[en] We used Keck adaptive optics observations to identify the first planet discovered by microlensing to lie in or near the habitable zone, i.e., at projected separation r = 1.1 ± 0.1 AU from its ML = 0.86 ± 0.06 M ☉ host, being the highest microlensing mass definitely identified. The planet has a mass mp = 4.8 ± 0.3 M Jup, and could in principle have habitable moons. This is also the first planet to be identified as being in the Galactic bulge with good confidence: DL = 7.72 ± 0.44 kpc. The planet/host masses and distance were previously not known, but only estimated using Bayesian priors based on a Galactic model. These estimates had suggested that the planet might be a super-Jupiter orbiting an M dwarf, a very rare class of planets. We obtained high-resolution JHK images using Keck adaptive optics to detect the lens and so test this hypothesis. We clearly detect light from a G dwarf at the position of the event, and exclude all interpretations other than that this is the lens with high confidence (95%), using a new astrometric technique. The calibrated magnitude of the planet host star is HL = 19.16 ± 0.13. We infer the following probabilities for the three possible orbital configurations of the gas giant planet: 53% to be in the habitable zone, 35% to be near the habitable zone, and 12% to be beyond the snow line, depending on the atmospherical conditions and the uncertainties on the semimajor axis.
[en] We present a new analysis of the Jupiter+Saturn analog system, OGLE-2006-BLG-109Lb,c, which was the first double planet system discovered with the gravitational microlensing method. This is the only multi-planet system discovered by any method with measured masses for the star and both planets. In addition to the signatures of two planets, this event also exhibits a microlensing parallax signature and finite source effects that provide a direct measure of the masses of the star and planets, and the expected brightness of the host star is confirmed by Keck AO imaging, yielding masses of M*=0.51+0.05-0.04Msun, Mb = 231 ± 19 M+, and Mc = 86 ± 7 M+. The Saturn-analog planet in this system had a planetary light-curve deviation that lasted for 11 days, and as a result, the effects of the orbital motion are visible in the microlensing light curve. We find that four of the six orbital parameters are tightly constrained and that a fifth parameter, the orbital acceleration, is weakly constrained. No orbital information is available for the Jupiter-analog planet, but its presence helps to constrain the orbital motion of the Saturn-analog planet. Assuming co-planar orbits, we find an orbital eccentricity of ε=0.15+0.17-0.10 and an orbital inclination of i=640-70+40. The 95% confidence level lower limit on the inclination of i > 49 deg. implies that this planetary system can be detected and studied via radial velocity measurements using a telescope of ∼>30 m aperture.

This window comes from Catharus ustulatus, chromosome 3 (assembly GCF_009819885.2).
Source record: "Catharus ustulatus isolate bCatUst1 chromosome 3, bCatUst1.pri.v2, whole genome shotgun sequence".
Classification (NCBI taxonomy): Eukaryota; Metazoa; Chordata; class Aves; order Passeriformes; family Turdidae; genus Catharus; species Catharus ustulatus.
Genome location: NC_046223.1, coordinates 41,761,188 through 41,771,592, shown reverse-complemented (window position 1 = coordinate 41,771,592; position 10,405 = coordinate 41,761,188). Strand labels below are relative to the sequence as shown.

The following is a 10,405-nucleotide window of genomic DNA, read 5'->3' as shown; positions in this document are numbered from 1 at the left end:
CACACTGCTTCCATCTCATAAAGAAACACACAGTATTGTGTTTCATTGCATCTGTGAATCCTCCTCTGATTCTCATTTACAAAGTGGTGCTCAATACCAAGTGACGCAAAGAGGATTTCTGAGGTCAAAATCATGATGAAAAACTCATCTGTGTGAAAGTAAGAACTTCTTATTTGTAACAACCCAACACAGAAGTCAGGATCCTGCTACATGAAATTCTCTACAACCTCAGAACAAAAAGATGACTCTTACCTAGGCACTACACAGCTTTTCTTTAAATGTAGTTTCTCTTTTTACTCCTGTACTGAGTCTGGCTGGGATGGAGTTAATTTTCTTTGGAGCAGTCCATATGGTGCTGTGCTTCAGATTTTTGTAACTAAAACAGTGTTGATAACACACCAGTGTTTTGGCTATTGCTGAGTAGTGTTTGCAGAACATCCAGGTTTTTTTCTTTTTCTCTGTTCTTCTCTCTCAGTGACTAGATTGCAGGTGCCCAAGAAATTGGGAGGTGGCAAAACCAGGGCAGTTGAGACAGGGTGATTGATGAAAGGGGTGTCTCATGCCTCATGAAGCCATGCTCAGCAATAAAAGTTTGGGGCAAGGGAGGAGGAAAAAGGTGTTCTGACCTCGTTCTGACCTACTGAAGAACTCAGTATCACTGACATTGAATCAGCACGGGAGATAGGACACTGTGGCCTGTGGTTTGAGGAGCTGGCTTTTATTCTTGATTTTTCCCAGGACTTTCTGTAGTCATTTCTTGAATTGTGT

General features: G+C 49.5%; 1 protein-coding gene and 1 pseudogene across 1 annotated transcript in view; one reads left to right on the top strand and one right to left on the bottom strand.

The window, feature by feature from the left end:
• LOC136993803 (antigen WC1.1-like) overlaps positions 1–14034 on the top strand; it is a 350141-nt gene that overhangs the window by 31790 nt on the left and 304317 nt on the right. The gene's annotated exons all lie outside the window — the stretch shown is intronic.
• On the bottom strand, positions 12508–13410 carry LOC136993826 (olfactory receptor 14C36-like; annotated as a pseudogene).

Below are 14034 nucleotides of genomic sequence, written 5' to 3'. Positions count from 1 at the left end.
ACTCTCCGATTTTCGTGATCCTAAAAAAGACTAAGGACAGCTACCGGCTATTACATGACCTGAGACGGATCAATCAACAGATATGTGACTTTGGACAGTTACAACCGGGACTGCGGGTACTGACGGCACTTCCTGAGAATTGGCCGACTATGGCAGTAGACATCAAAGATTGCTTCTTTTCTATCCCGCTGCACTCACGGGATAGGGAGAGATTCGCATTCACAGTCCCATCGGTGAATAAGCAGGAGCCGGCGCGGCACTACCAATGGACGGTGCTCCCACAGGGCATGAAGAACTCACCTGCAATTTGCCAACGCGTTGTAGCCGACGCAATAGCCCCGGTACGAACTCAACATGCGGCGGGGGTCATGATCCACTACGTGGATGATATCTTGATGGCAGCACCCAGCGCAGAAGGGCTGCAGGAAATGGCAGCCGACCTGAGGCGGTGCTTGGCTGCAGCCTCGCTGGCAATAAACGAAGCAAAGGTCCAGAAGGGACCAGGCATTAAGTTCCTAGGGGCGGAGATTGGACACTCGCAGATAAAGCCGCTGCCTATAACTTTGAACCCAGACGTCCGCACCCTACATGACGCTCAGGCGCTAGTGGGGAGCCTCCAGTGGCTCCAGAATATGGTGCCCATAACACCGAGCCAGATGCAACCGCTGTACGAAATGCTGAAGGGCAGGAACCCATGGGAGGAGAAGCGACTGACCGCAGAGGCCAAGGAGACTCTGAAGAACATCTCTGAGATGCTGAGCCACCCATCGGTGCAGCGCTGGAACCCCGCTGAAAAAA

[en] Gravitational microlensing events produced by lenses composed of binary masses are important because they provide a major channel for determining physical parameters of lenses. In this work, we analyze the light curves of two binary-lens events, OGLE-2006-BLG-277 and OGLE-2012-BLG-0031, for which the light curves exhibit strong deviations from standard models. From modeling considering various second-order effects, we find that the deviations are mostly explained by the effect of the lens orbital motion. We also find that lens parallax effects can mimic orbital effects to some extent. This implies that modeling light curves of binary-lens events not considering orbital effects can result in lens parallaxes that are substantially different from actual values and thus wrong determinations of physical lens parameters. This demonstrates the importance of routine consideration of orbital effects in interpreting light curves of binary-lens events. It is found that the lens of OGLE-2006-BLG-277 is a binary composed of a low-mass star and a brown dwarf companion.